LSTM Seminar: New insights on Plasmodium vivax biology

News article 21 Apr 2016

LSTM’s seminar series continued last week with a presentation by Professor Laurent Rénia, Executive Director of the Singapore Immunology Network and Principal Investigator at the Laboratory of Pathogen Immunology. His talk, entitled: New insights on Plasmodium vivax biology, was introduced by LSTM’s Professor Alister Craig

Prof Rénia began by explaining that while Plasmodium falciparum is the most common form of malaria in the tropics, that Plasmodium vivax is the most common in South East Asia. While Singapore has been malaria free since the 1970s it sits at the centre of the one of the two major geographical regions suffering from this infection, and the work that Prof Rénia and his team carries out takes place in clinics along the Thailand / Myanmar boarder. He went through the P. vivax life cycle, pointing out that it has the capacity to remain dormant in the liver, allowing the disease to recur.

The standard treatment is the drug Chloroquine, but due to resistance the drug is no longer effective in that geographical region, meaning that the need for new drugs to treat the disease are now of vital importance. Prof Rénia explained that one of the problems with carrying out assays on new drug candidates is that the parasite has to come directly from the patient through infected blood as it cannot be cultured, this combined with the low parasitaemia has made the process traditionally  difficult and expensive. However he went on to talk about some of the advances that they have made in techniques to derive isolates from the blood samples which can then be enhanced so that a number of different assays can be carried out ex vivo at the same time.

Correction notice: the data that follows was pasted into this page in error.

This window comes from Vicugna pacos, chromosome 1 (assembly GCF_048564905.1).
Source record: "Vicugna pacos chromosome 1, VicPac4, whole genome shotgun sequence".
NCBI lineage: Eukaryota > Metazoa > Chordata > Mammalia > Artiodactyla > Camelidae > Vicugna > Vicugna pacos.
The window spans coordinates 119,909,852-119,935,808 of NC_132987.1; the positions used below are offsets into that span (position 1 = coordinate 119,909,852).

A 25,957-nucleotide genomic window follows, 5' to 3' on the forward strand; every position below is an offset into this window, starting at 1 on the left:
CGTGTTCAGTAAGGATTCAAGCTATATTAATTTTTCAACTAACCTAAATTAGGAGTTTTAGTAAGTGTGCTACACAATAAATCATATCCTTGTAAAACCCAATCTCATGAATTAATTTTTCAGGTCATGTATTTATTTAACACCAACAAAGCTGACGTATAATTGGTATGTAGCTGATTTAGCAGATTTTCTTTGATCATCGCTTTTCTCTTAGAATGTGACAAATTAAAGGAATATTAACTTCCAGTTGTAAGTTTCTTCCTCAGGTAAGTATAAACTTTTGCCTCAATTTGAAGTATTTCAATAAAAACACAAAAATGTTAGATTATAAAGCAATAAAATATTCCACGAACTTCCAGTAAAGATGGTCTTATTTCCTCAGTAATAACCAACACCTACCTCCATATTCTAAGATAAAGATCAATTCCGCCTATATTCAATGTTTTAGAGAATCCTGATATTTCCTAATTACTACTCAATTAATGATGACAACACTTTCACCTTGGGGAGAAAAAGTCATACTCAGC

Prof Rénia further explained that traditional microscopic assays are incredibly laborious. He talked about new flow cytometry methods that have been developed for assaying parasite development and gave examples of some novel drug candidates that have been tested in this way, looking at the machinery that has enabled them to move to field cytometry so that samples can be tested on site.

He concluded by answering a number of questions about the research and looking forward at some of the questions and issues that need to be addressed in the future in order to develop much needed new and effective drugs for P. vivax.